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Decoding First-Year Course Components (Lecture vs. Lab vs. Tutorial)

Updated: Mar 27, 2022

Hi! My name is Elisha Chan and I am a fourth year CMMB major and a BSA Academic Coordinator. I thought I would write a piece for incoming first years about what university courses are like and the different components you might run into. If you have registered for classes, you likely have noticed that some courses have a lecture, lab, and/or tutorial component. I will go into what each one is and what sort of preparation may be required or helpful.


The lecture will be the course component that is most similar to your high school classes. No, attendance is not taken, but I highly recommend going to every lecture in order to succeed in your courses! Many professors upload slides to D2L (the online portal where you will access all the materials for your course) that you can print or upload to a tablet or iPad before class. I would recommend having the notes before class in some form so you can annotate the slides as the professor lectures. On your first day, the professor will likely discuss the course syllabus which will include all of the due dates for assignments, quizzes, and midterms. This may be overwhelming, but I find it helpful to write all these important dates in your calendar at the beginning of the semester. That way, you can plan your time and won’t miss anything.


If you have registered for a lab, it will likely be a ~3 hour block of time. The lab setting will vary based on the specific course, but many take place in the EEEL building. A lab coat will be required for all labs. Other potential items you may need are lab goggles (usually for CHEM labs), a chemistry lab report notebook (blue), or a lab manual. All of these can be bought at the campus bookstore. Many lab sessions begin with a lab quiz: the content of these quizzes are based on the lab that you will be performing that day so it is a good idea to read the lab ahead of time! Some labs even require a “pre-lab” which is a small written statement about the lab you will be performing that you hand in before you start. After the quiz, the TA will give instructions on how to proceed. You will usually have a partner that you work with in order to complete the lab (sometimes you can choose your lab partner so that might be an incentive for you and your friends to register for the same section). The actual lab report is usually due a week after the lab or sometimes at the end of the lab session (but they will warn you about this if that is the case). I would recommend picking a lab time later on in the week (i.e Wednesday-Friday). A lot of students who have labs earlier in the week tend to be busy the rest of the week and do not work on the lab report that much, so it becomes a large weekend assignment.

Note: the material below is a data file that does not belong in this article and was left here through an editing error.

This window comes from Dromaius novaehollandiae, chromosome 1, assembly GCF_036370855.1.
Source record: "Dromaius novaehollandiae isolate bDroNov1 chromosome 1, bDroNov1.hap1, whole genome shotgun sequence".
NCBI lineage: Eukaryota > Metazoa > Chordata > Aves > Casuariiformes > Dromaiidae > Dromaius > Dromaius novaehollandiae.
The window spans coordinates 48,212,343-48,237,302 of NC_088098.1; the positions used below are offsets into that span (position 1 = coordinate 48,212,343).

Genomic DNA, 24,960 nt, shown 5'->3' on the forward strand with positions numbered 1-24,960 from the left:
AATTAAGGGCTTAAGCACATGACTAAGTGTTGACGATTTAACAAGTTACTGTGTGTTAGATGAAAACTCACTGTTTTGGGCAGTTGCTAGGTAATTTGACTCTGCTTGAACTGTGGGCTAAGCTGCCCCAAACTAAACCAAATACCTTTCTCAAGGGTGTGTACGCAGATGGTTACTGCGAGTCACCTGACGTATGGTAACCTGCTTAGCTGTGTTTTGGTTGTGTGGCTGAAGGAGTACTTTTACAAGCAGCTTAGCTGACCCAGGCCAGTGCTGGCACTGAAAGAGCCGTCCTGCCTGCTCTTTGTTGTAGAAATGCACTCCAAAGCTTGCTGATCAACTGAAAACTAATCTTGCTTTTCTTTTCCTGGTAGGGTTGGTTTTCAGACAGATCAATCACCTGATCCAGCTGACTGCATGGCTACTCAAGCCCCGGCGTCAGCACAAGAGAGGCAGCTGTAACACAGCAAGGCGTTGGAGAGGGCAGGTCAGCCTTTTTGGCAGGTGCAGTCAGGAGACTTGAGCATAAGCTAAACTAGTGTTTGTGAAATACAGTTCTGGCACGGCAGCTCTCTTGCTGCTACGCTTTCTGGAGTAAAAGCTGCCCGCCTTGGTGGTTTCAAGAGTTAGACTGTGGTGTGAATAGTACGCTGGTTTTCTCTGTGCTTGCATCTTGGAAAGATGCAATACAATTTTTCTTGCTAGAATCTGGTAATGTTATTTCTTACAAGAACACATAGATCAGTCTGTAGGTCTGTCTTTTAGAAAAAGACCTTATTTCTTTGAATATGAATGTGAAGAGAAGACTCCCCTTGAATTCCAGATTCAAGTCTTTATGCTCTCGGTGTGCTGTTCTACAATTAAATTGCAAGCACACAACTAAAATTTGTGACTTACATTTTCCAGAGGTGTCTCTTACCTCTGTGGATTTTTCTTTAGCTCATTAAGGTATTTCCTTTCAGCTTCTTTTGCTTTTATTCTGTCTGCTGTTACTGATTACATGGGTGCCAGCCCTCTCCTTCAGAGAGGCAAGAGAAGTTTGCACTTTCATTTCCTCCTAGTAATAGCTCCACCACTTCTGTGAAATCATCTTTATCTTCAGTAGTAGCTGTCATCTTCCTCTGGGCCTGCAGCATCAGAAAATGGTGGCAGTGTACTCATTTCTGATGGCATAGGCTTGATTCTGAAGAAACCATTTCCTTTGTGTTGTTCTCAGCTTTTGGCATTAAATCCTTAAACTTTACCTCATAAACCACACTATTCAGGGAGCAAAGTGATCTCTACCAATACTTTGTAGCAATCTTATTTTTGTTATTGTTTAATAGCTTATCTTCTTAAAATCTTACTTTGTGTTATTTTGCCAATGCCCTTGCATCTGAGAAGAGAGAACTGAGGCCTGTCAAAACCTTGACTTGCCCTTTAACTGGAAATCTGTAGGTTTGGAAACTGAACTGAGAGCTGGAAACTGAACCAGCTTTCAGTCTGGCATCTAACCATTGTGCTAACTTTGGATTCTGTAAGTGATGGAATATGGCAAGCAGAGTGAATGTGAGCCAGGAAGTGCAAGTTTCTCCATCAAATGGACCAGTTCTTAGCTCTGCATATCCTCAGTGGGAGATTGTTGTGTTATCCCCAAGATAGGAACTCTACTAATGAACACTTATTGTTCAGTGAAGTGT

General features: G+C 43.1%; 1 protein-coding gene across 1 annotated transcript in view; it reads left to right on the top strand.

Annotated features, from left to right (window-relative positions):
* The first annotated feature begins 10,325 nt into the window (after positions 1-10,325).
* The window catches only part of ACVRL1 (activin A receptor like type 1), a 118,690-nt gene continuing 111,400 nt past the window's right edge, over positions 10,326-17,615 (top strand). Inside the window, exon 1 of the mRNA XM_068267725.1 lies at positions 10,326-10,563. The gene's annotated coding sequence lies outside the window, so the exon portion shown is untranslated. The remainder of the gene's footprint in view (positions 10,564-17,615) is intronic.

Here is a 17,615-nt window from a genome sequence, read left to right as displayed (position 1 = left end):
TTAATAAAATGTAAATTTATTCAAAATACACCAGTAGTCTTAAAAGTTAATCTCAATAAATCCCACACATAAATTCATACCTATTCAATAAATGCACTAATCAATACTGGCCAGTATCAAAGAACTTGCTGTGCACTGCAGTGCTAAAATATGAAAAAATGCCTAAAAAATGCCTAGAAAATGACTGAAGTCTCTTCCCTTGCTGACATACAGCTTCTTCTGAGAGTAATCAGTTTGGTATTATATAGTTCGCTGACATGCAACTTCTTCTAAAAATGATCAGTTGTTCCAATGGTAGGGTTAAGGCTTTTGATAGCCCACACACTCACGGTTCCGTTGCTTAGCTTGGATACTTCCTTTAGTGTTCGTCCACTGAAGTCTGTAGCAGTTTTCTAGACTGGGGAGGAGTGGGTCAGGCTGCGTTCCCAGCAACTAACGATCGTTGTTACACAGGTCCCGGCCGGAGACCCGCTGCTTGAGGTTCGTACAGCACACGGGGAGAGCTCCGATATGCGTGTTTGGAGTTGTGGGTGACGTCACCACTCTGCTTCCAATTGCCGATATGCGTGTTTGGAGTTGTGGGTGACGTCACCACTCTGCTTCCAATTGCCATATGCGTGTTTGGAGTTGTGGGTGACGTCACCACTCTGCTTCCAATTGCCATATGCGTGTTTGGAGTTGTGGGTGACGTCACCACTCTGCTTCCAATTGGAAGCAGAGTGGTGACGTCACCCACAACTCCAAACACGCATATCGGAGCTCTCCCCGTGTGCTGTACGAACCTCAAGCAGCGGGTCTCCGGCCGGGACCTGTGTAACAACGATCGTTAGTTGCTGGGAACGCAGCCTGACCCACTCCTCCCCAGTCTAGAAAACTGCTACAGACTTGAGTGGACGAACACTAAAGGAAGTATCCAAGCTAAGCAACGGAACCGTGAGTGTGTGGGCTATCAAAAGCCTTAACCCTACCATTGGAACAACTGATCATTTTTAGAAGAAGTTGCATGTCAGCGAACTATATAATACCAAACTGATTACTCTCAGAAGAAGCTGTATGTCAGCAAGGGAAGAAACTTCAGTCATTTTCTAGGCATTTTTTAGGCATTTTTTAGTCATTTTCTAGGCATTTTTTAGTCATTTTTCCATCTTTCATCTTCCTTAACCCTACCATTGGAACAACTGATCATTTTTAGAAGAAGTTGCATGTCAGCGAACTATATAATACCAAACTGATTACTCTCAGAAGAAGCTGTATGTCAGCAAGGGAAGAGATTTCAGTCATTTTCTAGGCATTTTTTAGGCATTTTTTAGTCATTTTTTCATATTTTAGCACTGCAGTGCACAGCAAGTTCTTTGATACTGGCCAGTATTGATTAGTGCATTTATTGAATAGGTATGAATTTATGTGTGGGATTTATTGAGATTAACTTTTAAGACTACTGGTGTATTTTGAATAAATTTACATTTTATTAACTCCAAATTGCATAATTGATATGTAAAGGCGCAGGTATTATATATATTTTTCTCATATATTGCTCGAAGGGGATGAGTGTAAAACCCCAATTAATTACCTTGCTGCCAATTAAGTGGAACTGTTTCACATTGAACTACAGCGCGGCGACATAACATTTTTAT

A tutorial may be built into your timetable for certain courses, specifically introductory CHEM and MATH. Math tutorials are fairly relaxed, where a TA will be present to help you with that week’s assignment if required. There is also sometimes a very short online quiz that is due and the tutorial is a time where you can do this. Chemistry tutorials usually have a more rigid schedule. They sometimes require a worksheet to be completed before the tutorial session (and yes, they will check this). During the session, there will likely be some group activities and at the end, some sort of assessment (either individual or group based). I always found these sessions quite busy so it is good to be as prepared as you can be. Again, the group work means that if you have people you want to work with, it is recommended that you sign up for the same section if you can!


It’s always a good idea to check your course syllabus or contact your professor for more information about a specific course. I hope this helps differentiate some of the course components you’ll come across as you’re planning your schedule!


Photo by Nam Hoang on Unsplash


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